The terms “charge cards” and “credit cards” are sometimes used interchangeably, but these two payment cards have distinct features and impact credit scores in different ways.

What is a charge card?

A charge card is a card that requires payment in full every month. It doesn’t have a preset limit; rather, purchases get approved based on spending and payment history, financial resources and credit record. Since charge card balances must be paid in entirety by the due date, there is no interest rate or minimum payment. If the bill is not paid on time, late fees and other penalties may ensue, depending on the card agreement.

Credit cards have a credit limit and permit users to carry a balance at an agreed-to interest rate.

Some charge cards do come with the option to revolve a portion of the debt. For example, American Express provides eligible charge card holders with flexible payment services, which allow the member to pay certain transactions over time. Revolved balances incur finance charges.

Who issues charge cards?

Diners Club issued the first charge card, made of cardboard, in 1950, and American Express came out with a plastic charge card nine years later.

Today, American Express is the dominant issuer of charge cards. In fact, virtually no other issuer offers this type of product for consumers. Although a handful of retail stores and gas stations still issue in-house charge cards, the more common practice today is for stores to offer a co-branded Visa or Mastercard credit card.

The application process to get a charge card is similar to that required to obtain a credit card. But if your credit is less-than-stellar, some credit cards might be easier to qualify for then an American Express charge card, as the issuer is known for only approving applicants with excellent credit, according to Ulzheimer.

Check your credit score to see if you’ll qualify.

Why use a charge card?

Charge cards build credit history without getting the user into expensive debt, since the balance must be repaid in full by the due date.

As with credit cards, charge cards may come with rewards — for which you’ll pay an annual fee. For example, American Express charge card holders get access to the Membership Rewards program.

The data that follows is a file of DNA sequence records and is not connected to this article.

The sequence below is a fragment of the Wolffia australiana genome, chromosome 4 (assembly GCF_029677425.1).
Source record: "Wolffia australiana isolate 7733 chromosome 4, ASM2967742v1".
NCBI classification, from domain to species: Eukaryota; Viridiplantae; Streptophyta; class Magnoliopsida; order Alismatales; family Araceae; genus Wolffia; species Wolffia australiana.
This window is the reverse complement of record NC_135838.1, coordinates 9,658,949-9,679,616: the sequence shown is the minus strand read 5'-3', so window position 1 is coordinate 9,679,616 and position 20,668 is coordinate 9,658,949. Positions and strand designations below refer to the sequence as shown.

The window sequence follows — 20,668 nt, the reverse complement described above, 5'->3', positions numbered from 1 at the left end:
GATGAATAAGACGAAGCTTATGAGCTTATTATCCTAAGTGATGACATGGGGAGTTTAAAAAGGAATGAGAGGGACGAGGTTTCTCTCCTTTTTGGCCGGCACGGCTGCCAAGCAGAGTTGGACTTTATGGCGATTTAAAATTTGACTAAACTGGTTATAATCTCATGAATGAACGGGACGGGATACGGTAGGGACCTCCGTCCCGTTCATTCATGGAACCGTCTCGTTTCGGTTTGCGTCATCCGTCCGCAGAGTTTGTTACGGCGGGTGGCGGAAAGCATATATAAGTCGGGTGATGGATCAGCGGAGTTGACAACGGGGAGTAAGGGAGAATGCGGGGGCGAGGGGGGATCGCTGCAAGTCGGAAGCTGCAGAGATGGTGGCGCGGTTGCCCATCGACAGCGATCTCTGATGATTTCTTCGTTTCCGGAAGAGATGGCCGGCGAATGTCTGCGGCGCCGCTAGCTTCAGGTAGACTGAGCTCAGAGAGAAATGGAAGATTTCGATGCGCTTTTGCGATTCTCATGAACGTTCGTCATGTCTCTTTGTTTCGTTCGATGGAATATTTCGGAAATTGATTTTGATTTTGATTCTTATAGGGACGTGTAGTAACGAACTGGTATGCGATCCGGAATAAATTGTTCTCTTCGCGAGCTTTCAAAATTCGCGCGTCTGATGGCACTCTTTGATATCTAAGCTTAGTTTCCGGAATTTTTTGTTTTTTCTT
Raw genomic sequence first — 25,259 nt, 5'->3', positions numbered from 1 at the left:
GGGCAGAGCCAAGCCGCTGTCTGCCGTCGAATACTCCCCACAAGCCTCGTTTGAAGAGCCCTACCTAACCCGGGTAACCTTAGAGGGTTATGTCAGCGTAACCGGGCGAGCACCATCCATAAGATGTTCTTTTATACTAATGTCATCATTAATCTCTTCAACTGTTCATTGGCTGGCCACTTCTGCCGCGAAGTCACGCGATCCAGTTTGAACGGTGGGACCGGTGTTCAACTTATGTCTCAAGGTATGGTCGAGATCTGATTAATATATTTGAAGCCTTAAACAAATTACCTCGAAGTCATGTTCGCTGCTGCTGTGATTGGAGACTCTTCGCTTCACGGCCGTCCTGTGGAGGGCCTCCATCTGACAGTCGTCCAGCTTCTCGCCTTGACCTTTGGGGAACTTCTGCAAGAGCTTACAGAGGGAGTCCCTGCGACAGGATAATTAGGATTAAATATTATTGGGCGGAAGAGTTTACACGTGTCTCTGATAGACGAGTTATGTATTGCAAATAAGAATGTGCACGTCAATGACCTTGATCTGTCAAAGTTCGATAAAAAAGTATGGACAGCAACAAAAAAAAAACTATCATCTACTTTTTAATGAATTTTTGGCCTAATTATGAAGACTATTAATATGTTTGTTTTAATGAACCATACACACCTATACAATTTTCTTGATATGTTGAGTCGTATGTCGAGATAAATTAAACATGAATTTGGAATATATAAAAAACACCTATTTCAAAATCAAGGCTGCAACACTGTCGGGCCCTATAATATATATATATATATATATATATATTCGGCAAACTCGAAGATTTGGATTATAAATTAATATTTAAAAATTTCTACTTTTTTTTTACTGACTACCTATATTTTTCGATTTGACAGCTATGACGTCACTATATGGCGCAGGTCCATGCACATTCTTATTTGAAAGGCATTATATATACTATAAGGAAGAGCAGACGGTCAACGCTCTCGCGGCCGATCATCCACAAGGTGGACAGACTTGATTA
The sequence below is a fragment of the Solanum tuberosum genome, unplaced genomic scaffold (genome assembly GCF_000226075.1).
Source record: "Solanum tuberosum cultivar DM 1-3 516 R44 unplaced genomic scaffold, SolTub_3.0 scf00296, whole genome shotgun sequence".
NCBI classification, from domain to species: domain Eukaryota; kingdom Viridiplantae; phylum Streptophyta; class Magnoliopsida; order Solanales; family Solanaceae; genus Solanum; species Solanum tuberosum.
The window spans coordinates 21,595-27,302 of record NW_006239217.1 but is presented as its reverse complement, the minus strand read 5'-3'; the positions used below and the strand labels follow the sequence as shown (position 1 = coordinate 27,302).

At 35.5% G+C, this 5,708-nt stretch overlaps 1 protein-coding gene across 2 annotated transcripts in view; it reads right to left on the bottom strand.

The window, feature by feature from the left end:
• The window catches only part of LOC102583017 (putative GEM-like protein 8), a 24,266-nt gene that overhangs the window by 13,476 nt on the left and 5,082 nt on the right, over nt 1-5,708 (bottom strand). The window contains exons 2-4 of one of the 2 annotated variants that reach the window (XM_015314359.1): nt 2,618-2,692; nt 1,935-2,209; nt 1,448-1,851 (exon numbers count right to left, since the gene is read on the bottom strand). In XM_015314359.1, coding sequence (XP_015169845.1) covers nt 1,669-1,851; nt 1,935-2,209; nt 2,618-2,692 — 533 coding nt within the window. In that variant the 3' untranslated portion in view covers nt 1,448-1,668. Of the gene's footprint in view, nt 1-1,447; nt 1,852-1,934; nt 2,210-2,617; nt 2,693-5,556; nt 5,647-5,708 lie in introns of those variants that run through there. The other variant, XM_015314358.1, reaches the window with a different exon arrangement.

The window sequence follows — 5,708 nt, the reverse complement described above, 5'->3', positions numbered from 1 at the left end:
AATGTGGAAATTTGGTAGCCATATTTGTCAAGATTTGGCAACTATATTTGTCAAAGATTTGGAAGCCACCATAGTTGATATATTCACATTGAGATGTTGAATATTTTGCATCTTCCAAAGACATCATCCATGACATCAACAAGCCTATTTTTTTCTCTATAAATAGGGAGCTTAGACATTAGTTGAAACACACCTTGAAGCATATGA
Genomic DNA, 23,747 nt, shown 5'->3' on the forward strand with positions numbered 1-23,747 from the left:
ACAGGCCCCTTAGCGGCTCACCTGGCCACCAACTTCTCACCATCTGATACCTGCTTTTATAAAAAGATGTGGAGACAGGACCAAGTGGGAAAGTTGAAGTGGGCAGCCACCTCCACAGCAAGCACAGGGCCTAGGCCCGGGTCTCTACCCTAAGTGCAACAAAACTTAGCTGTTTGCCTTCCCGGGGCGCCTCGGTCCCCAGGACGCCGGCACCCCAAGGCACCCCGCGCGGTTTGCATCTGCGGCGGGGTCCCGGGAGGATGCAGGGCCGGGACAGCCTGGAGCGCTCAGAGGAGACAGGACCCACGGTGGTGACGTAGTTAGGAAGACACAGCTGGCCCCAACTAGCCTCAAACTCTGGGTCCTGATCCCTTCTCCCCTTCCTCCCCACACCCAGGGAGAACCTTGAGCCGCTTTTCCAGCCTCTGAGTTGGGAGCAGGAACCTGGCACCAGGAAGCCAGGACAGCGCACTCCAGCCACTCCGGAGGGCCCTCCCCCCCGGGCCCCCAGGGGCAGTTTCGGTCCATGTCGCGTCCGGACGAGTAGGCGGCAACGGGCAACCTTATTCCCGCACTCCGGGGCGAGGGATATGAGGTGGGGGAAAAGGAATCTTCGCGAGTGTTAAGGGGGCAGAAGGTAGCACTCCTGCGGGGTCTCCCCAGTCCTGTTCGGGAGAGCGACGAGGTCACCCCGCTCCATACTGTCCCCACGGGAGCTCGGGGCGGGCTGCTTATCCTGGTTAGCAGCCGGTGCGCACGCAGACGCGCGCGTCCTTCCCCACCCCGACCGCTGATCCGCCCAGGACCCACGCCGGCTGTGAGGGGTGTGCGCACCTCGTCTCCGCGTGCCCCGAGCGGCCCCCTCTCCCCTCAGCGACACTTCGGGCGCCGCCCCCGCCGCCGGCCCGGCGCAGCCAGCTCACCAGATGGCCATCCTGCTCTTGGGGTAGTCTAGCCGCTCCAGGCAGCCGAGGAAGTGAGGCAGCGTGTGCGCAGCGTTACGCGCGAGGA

Generally, charge card holders can spend large amounts on their card without hurting their credit score.

Who should apply?

Charge cards usually require good to excellent credit.

How do charge and credit cards differ in how they impact credit scores?

Both charge card and credit card payment histories are reported to the credit bureaus and using one can help a consumer’s credit score.

Exactly how a charge card affects a credit score can be more complex than a credit card’s influence.

The ratio of balances-to-credit limits on revolving accounts, or utilization, is a heavily weighted component in credit score algorithms. Consider the widely used FICO credit score developed by FICO, and the VantageScore developed in concert by the three major credit reporting agencies — Equifax, Experian and TransUnion. Utilization counts for a good portion of a factor worth 30 percent of a FICO score, while it contributes 23 percent of a VantageScore credit rating.

Aside from the fact that charge cards are not revolving accounts, they also lack credit limits. For this reason, VantageScore and newer versions of the FICO scoring model exclude charge card balances from utilization. Thus, high balances on charge cards do not impact the person’s debt ratio.

In previous editions of the FICO score, charge card balances did factor into utilization. The “high credit” for the account was used in place of the limit. “High credit” refers to the largest monthly balance a cardholder has had during a period of time.

VantageScore incorporates the maximum credit when looking at the sum of all the credit lines owed by the consumer, but not in credit card utilization, according to Sarah Davies, senior vice president of product management and analytics at VantageScore Solutions, LLC.

In other words, the high credit on a charge card shouldn’t impact utilization in most cases. “We believe that the majority of scores that are being used out there currently exclude charge cards from utilization,” says Barry Paperno, the consumer operations manager for myFICO.com.

As for the scores sold to consumers through myFICO.com, the TransUnion FICO score still includes charge card balances in utilization. The firm plans to switch out the old model for a newer version that excludes charge cards from the debt ratio.

Charge cards count toward the other factors that make up the score, including payment history and length or depth of credit history.

Bottom line: Charge card vs. credit card?

The terms “charge card” and “credit card” are often used interchangeably, but they aren’t identical. Here’s why:

  • Spending limit: A charge card has no preset spending limit, but that doesn’t mean spending is unlimited. Instead, the limit is dynamic and adjusted to reflect the customer’s perceived spending capacity.
  • Interest: A charge card must be paid in full each month, so no interest is charged.
  • Late fee: Instead of charging interest, an unpaid charge card balance incurs a late-payment fee that’s typically a percentage of the past due late amount. For example, if you are late on a $10,000 charge card bill, and the late payment penalty is 2.99%, you’ll owe an additional $299.
  • Annual fee: All charge cards have annual fees, although some may waive them the first year. Although some credit cards also charge annual fees, there are many that do not.

In the past, charge cards also were associated with rich rewards on spending and upscale perks that were unmatched by what credit cards were offering. But over the past few years, credit cards have increasingly upped the rewards ante, with several premium credit cards offering rewards and high-end extras rivaling those of the highest end charge cards.